By Brian Boylan
Wally started at Wolff Olins in 1965 as a client and then joined us to form a business which for him quickly became a cause and a passion.
For Wally it was never work. Although the work itself was critically important (and very often criticised by him), the business was as much a vehicle to explore, demonstrate and develop what he thought, what he believed.
It was to be a lifelong passion, culminating in the publication of his latest book Brand New, a forward look at the future of what he was central to creating and shaping. Very appropriate. Very Wally – having the final word.
Despite being the so-called ‘suit’ to partner Michael Wolff’s ‘creative’, Wally constantly railed against the corporate world and its conventions, believing in his truth that companies had to be true to their truth – their identity.
In the world in which we operated then – communication and design – Wally believed that if companies were to have a face, it should be a true, honest face, a human face. To Wally, companies were like people, with deeply-rooted personas, traits, characteristics – what now might be referred to as their DNA.
Most of the work of Wolff Olins focused on digging for that truth, articulating it and then developing highly creative non-corporate ways of expressing it. He was the arch-exponent of that.
As the work developed over the next 40 years, Wally’s thinking developed, and the books and lectures and teaching followed. From the early days of The Corporate Personality and Corporate Identity through to the more recent On Brand, The Brand Handbook and Brand New, he never stopped in his pursuit of the never-to-be-found holy grail.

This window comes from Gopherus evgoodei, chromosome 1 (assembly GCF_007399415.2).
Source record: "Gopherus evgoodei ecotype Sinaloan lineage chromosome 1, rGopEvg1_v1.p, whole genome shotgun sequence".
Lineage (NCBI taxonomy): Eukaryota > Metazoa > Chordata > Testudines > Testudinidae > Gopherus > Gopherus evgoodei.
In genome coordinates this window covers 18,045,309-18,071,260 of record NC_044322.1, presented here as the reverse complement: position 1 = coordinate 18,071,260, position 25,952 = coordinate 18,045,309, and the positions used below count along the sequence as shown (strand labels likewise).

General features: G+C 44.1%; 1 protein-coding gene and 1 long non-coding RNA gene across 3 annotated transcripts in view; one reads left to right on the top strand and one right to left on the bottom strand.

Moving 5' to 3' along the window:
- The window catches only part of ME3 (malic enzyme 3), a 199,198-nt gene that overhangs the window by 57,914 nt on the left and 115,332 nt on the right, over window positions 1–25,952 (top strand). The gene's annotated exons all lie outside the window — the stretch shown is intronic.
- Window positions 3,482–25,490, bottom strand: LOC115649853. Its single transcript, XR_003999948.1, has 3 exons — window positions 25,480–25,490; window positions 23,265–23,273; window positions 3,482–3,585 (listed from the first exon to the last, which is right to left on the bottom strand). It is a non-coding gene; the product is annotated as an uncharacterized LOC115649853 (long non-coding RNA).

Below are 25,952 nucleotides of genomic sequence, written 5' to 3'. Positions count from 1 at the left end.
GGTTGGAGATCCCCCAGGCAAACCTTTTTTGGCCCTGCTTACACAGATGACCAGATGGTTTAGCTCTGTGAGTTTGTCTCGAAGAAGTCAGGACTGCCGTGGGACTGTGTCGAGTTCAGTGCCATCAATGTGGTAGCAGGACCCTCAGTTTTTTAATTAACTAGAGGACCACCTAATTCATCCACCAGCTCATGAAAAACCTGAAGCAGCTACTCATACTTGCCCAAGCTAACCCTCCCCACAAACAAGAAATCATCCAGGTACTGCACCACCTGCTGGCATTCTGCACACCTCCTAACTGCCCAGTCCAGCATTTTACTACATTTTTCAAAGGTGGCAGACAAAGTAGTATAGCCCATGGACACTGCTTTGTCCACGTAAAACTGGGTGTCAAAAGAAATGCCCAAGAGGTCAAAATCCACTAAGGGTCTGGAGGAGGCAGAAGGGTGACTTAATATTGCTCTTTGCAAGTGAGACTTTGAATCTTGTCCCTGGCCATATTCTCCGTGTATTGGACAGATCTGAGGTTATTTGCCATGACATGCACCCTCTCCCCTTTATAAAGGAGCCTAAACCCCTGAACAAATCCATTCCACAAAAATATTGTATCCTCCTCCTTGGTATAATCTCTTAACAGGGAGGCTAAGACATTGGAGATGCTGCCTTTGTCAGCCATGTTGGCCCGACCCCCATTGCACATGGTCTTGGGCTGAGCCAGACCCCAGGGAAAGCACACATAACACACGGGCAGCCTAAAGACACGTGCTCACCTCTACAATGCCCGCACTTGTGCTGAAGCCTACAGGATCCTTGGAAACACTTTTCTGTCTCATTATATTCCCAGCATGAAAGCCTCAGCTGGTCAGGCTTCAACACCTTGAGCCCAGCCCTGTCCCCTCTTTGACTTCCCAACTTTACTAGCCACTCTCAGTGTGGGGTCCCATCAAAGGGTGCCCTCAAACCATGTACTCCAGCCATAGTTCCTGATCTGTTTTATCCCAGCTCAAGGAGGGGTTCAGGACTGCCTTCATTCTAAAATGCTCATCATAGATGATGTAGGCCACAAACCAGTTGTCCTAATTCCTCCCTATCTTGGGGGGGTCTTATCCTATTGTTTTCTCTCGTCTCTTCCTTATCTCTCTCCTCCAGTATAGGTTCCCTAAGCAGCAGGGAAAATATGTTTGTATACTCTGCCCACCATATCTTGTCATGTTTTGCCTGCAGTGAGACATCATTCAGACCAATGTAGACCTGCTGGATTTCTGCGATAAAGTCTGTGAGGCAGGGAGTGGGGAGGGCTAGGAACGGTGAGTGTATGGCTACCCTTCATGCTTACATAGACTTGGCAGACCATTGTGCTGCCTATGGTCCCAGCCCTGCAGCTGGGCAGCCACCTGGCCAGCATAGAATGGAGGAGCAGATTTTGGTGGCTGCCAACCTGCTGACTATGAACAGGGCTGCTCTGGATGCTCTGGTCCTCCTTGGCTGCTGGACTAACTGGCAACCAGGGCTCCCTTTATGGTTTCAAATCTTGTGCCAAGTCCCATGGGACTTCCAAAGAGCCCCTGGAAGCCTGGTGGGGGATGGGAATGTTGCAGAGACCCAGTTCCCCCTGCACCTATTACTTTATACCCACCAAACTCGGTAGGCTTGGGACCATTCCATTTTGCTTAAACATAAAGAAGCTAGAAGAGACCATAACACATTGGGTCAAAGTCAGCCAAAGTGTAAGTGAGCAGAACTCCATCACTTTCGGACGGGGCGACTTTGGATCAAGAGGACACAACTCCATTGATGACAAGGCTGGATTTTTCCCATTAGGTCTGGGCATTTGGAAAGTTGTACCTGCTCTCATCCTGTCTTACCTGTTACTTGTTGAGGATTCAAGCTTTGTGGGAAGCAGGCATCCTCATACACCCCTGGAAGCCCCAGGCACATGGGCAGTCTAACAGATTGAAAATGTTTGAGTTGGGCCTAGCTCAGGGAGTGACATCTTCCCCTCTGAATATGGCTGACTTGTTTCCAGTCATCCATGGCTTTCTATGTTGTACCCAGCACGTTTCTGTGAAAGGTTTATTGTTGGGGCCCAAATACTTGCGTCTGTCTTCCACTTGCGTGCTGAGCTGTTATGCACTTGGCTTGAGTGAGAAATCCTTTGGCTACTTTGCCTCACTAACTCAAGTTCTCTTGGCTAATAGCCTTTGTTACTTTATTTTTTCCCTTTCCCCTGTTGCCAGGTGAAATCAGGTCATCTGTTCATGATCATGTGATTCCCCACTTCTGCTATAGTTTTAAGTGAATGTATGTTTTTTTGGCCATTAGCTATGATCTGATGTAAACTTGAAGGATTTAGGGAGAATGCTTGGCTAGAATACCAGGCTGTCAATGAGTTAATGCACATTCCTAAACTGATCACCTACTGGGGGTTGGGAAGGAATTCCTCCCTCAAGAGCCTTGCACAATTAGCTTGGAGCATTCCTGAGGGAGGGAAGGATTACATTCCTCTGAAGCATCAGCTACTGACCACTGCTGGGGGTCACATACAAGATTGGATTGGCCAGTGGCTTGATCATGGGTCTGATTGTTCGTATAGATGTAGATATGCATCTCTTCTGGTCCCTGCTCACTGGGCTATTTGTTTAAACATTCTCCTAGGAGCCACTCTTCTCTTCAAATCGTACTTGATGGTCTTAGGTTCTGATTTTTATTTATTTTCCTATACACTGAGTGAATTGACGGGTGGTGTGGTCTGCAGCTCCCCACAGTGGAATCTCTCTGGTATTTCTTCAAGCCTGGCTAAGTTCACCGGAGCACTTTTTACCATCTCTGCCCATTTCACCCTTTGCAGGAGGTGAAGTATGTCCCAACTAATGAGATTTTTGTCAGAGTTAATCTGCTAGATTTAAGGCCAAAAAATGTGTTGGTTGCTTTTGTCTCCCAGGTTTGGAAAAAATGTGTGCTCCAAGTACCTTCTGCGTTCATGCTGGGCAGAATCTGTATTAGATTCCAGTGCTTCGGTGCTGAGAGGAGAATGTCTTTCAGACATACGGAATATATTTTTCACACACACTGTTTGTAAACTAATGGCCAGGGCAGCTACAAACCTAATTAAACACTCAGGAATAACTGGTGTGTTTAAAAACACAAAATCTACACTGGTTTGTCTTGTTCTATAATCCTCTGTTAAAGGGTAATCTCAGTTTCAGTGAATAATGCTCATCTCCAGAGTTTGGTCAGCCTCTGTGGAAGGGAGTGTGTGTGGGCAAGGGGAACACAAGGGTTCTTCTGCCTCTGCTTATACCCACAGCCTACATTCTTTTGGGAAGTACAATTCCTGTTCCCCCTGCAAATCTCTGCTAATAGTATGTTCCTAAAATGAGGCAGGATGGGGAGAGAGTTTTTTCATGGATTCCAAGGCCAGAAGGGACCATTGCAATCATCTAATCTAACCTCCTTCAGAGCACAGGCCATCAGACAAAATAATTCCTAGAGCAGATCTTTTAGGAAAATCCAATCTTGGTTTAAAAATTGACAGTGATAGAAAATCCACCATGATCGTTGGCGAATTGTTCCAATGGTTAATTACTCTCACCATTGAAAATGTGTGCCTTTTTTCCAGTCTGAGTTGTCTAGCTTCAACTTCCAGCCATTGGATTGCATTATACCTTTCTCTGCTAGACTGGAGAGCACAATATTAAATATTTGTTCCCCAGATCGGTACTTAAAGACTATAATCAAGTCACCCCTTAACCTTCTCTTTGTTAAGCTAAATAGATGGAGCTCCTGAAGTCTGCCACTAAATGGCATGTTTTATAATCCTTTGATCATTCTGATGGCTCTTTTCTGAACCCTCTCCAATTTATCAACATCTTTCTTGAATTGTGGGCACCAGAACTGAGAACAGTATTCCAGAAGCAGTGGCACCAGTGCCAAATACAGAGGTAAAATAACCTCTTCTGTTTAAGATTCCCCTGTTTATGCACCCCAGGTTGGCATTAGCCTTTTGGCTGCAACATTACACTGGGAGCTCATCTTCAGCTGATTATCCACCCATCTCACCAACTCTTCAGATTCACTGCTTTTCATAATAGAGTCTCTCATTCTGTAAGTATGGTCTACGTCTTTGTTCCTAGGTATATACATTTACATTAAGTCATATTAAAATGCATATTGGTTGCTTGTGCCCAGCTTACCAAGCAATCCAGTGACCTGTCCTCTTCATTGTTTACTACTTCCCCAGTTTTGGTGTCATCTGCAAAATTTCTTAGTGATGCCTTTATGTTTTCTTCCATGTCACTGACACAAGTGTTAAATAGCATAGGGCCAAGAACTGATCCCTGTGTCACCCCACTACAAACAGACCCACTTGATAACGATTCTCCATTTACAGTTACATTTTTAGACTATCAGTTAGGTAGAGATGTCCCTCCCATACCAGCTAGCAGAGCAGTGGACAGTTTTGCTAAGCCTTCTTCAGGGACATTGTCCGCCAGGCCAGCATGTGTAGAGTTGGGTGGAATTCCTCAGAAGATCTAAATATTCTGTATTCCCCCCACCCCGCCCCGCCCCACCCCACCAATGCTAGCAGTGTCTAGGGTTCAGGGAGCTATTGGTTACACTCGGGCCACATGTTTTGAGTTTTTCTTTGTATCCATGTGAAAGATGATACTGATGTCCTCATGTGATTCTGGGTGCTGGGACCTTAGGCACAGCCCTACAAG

His thinking, his writing, his teaching, his forthright, often outspoken manner had a fundamental effect on shaping how businesses and other institutions came to recognise the nature and significance and value of brand. That in turn helped create a platform for all of us to do what we do today.
At Wolff Olins, we remember Wally for the business he started and for continuing to inspire our never-ending pursuit.
We remember the profession he helped establish and legitimise, and that keeps lots of us busy.
We remember the carefully-crafted books, pamphlets and lectures which gave us a place in the world as well as educating the world.
We remember the work, and the work that went into the work, and the fun we had doing the work, the enormous pride in the work, and the impact of the work.
Most of all we remember Wally the man: a man with big ideas and an even bigger heart.
We will miss him, but we know and he knows he will live on.
He is part of our truth and, just as he never stopped, nor will we.
Brian Boylan is the Chairman of Wolff Olins.